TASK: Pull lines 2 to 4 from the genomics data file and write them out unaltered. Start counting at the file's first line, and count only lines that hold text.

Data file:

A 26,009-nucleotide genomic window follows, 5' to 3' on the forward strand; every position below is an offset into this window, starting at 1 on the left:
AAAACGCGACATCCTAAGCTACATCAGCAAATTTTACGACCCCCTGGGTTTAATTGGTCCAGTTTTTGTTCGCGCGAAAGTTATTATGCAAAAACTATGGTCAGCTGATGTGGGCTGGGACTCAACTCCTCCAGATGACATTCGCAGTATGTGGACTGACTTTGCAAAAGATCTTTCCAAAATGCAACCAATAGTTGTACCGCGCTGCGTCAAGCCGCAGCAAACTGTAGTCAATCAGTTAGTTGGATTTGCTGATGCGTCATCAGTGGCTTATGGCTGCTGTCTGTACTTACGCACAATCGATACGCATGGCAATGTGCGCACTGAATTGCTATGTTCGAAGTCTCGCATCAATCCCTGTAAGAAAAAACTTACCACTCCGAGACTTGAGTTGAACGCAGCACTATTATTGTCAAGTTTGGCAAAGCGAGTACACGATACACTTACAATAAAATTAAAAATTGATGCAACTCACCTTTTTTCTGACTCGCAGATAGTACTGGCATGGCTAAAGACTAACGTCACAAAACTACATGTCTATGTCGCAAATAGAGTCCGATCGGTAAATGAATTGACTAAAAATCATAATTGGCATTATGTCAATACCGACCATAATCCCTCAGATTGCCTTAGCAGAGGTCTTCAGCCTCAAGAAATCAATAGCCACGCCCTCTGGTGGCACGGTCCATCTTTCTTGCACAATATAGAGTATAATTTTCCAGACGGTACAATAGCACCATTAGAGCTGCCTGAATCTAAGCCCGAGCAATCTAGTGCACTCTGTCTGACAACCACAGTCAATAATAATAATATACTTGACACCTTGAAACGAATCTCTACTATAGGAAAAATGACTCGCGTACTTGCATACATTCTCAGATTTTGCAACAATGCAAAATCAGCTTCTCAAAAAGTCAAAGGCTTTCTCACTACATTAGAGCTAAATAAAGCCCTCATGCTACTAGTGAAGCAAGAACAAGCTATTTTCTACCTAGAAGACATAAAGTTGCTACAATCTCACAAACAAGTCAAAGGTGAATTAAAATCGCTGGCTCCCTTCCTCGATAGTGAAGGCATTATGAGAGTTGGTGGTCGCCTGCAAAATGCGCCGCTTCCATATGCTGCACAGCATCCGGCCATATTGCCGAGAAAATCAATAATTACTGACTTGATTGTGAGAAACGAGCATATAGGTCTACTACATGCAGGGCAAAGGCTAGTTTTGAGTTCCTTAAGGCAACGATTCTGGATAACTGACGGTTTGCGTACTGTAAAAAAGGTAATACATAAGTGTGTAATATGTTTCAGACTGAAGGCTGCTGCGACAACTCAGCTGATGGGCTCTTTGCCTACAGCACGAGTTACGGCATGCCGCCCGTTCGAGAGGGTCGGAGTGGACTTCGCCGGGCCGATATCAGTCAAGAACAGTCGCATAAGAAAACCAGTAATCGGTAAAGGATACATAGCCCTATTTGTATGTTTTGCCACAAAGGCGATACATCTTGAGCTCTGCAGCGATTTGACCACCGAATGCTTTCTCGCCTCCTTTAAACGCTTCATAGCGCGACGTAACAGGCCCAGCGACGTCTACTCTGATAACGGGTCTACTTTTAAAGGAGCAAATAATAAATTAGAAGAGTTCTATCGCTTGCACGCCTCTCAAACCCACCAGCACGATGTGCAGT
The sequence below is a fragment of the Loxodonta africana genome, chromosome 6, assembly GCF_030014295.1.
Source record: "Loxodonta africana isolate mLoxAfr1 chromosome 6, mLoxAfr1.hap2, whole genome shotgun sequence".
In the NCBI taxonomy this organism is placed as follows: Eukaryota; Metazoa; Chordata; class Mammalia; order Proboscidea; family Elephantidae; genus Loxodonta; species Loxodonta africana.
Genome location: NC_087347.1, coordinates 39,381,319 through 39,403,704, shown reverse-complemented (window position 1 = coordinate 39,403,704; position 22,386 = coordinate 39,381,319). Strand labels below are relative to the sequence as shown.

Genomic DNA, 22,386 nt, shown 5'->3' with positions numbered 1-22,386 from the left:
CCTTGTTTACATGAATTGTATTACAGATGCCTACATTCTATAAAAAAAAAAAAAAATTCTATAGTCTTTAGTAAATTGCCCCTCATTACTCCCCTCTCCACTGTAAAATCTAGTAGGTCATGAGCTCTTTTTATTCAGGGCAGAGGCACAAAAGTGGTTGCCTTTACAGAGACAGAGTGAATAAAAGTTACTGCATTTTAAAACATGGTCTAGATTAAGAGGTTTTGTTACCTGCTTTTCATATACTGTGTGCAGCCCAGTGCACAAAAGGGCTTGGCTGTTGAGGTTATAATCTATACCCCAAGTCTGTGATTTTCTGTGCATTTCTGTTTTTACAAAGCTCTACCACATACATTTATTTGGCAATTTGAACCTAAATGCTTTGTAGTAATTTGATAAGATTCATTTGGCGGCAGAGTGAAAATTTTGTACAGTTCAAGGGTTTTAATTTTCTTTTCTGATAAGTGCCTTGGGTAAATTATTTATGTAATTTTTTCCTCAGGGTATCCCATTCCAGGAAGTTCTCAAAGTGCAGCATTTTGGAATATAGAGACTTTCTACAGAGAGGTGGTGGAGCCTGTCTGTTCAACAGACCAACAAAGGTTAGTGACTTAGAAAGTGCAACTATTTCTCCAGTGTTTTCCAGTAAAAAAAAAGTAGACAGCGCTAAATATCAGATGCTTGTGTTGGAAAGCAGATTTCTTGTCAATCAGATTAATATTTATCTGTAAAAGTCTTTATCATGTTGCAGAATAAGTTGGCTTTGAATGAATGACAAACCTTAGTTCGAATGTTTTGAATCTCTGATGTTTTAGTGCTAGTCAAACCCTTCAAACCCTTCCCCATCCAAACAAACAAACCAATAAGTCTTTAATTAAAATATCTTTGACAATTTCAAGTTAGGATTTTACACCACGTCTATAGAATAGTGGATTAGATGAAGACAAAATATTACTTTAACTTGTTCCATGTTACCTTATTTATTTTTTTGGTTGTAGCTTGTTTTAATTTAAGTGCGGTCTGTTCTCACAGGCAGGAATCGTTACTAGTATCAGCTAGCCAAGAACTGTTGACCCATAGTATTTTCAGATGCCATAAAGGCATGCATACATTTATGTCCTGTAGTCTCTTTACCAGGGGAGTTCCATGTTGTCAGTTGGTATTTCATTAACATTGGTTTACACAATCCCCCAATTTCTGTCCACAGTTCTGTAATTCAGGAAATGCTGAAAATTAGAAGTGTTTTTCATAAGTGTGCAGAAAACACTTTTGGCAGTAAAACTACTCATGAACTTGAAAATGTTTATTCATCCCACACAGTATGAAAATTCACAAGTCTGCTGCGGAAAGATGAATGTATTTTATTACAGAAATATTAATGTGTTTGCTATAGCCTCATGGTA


AAAACGCGACATCCTAAGCTACATCAGCAAATTTTACGACCCCCTGGGTTTAATTGGTCCAGTTTTTGTTCGCGCGAAAGTTATTATGCAAAAACTATGGTCAGCTGATGTGGGCTGGGACTCAACTCCTCCAGATGACATTCGCAGTATGTGGACTGACTTTGCAAAAGATCTTTCCAAAATGCAACCAATAGTTGTACCGCGCTGCGTCAAGCCGCAGCAAACTGTAGTCAATCAGTTAGTTGGATTTGCTGATGCGTCATCAGTGGCTTATGGCTGCTGTCTGTACTTACGCACAATCGATACGCATGGCAATGTGCGCACTGAATTGCTATGTTCGAAGTCTCGCATCAATCCCTGTAAGAAAAAACTTACCACTCCGAGACTTGAGTTGAACGCAGCACTATTATTGTCAAGTTTGGCAAAGCGAGTACACGATACACTTACAATAAAATTAAAAATTGATGCAACTCACCTTTTTTCTGACTCGCAGATAGTACTGGCATGGCTAAAGACTAACGTCACAAAACTACATGTCTATGTCGCAAATAGAGTCCGATCGGTAAATGAATTGACTAAAAATCATAATTGGCATTATGTCAATACCGACCATAATCCCTCAGATTGCCTTAGCAGAGGTCTTCAGCCTCAAGAAATCAATAGCCACGCCCTCTGGTGGCACGGTCCATCTTTCTTGCACAATATAGAGTATAATTTTCCAGACGGTACAATAGCACCATTAGAGCTGCCTGAATCTAAGCCCGAGCAATCTAGTGCACTCTGTCTGACAACCACAGTCAATAATAATAATATACTTGACACCTTGAAACGAATCTCTACTATAGGAAAAATGACTCGCGTACTTGCATACATTCTCAGATTTTGCAACAATGCAAAATCAGCTTCTCAAAAAGTCAAAGGCTTTCTCACTACATTAGAGCTAAATAAAGCCCTCATGCTACTAGTGAAGCAAGAACAAGCTATTTTCTACCTAGAAGACATAAAGTTGCTACAATCTCACAAACAAGTCAAAGGTGAATTAAAATCGCTGGCTCCCTTCCTCGATAGTGAAGGCATTATGAGAGTTGGTGGTCGCCTGCAAAATGCGCCGCTTCCATATGCTGCACAGCATCCGGCCATATTGCCGAGAAAATCAATAATTACTGACTTGATTGTGAGAAACGAGCATATAGGTCTACTACATGCAGGGCAAAGGCTAGTTTTGAGTTCCTTAAGGCAACGATTCTGGATAACTGACGGTTTGCGTACTGTAAAAAAGGTAATACATAAGTGTGTAATATGTTTCAGACTGAAGGCTGCTGCGACAACTCAGCTGATGGGCTCTTTGCCTACAGCACGAGTTACGGCATGCCGCCCGTTCGAGAGGGTCGGAGTGGACTTCGCCGGGCCGATATCAGTCAAGAACAGTCGCATAAGAAAACCAGTAATCGGTAAAGGATACATAGCCCTATTTGTATGTTTTGCCACAAAGGCGATACATCTTGAGCTCTGCAGCGATTTGACCACCGAATGCTTTCTCGCCTCCTTTAAACGCTTCATAGCGCGACGTAACAGGCCCAGCGACGTCTACTCTGATAACGGGTCTACTTTTAAAGGAGCAAATAATAAATTAGAAGAGTTCTATCGCTTGCACGCCTCTCAAACCCACCAGCACGATGTGCAGT
The sequence below is a fragment of the Loxodonta africana genome, chromosome 6, assembly GCF_030014295.1.
Source record: "Loxodonta africana isolate mLoxAfr1 chromosome 6, mLoxAfr1.hap2, whole genome shotgun sequence".